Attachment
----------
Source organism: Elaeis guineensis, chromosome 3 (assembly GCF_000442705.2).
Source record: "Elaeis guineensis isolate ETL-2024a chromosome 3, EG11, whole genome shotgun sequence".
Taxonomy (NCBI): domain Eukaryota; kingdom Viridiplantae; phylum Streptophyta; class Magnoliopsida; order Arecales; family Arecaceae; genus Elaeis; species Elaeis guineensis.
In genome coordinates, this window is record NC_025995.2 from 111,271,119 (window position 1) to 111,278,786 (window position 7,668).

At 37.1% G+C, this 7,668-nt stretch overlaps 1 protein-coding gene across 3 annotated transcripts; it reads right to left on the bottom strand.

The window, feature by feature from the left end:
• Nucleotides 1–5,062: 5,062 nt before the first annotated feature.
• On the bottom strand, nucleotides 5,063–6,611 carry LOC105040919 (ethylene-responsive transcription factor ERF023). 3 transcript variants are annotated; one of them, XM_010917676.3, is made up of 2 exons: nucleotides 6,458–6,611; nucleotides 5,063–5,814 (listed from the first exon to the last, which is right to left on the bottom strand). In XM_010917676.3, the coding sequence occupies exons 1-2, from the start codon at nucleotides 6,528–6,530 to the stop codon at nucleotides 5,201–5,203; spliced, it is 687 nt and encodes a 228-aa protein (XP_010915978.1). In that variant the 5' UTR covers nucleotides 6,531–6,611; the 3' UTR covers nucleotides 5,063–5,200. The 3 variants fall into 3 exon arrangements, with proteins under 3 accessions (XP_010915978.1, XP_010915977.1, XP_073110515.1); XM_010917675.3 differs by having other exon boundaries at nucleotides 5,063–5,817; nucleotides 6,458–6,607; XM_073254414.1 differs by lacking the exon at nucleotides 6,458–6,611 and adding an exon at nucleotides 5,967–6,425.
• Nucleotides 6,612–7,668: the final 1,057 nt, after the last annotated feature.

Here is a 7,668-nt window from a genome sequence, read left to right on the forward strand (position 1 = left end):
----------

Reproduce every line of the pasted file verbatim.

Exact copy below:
Source organism: Elaeis guineensis, chromosome 3 (assembly GCF_000442705.2).
Source record: "Elaeis guineensis isolate ETL-2024a chromosome 3, EG11, whole genome shotgun sequence".
Taxonomy (NCBI): domain Eukaryota; kingdom Viridiplantae; phylum Streptophyta; class Magnoliopsida; order Arecales; family Arecaceae; genus Elaeis; species Elaeis guineensis.
In genome coordinates, this window is record NC_025995.2 from 111,271,119 (window position 1) to 111,278,786 (window position 7,668).

At 37.1% G+C, this 7,668-nt stretch overlaps 1 protein-coding gene across 3 annotated transcripts; it reads right to left on the bottom strand.

The window, feature by feature from the left end:
• Nucleotides 1–5,062: 5,062 nt before the first annotated feature.
• On the bottom strand, nucleotides 5,063–6,611 carry LOC105040919 (ethylene-responsive transcription factor ERF023). 3 transcript variants are annotated; one of them, XM_010917676.3, is made up of 2 exons: nucleotides 6,458–6,611; nucleotides 5,063–5,814 (listed from the first exon to the last, which is right to left on the bottom strand). In XM_010917676.3, the coding sequence occupies exons 1-2, from the start codon at nucleotides 6,528–6,530 to the stop codon at nucleotides 5,201–5,203; spliced, it is 687 nt and encodes a 228-aa protein (XP_010915978.1). In that variant the 5' UTR covers nucleotides 6,531–6,611; the 3' UTR covers nucleotides 5,063–5,200. The 3 variants fall into 3 exon arrangements, with proteins under 3 accessions (XP_010915978.1, XP_010915977.1, XP_073110515.1); XM_010917675.3 differs by having other exon boundaries at nucleotides 5,063–5,817; nucleotides 6,458–6,607; XM_073254414.1 differs by lacking the exon at nucleotides 6,458–6,611 and adding an exon at nucleotides 5,967–6,425.
• Nucleotides 6,612–7,668: the final 1,057 nt, after the last annotated feature.

Here is a 7,668-nt window from a genome sequence, read left to right on the forward strand (position 1 = left end):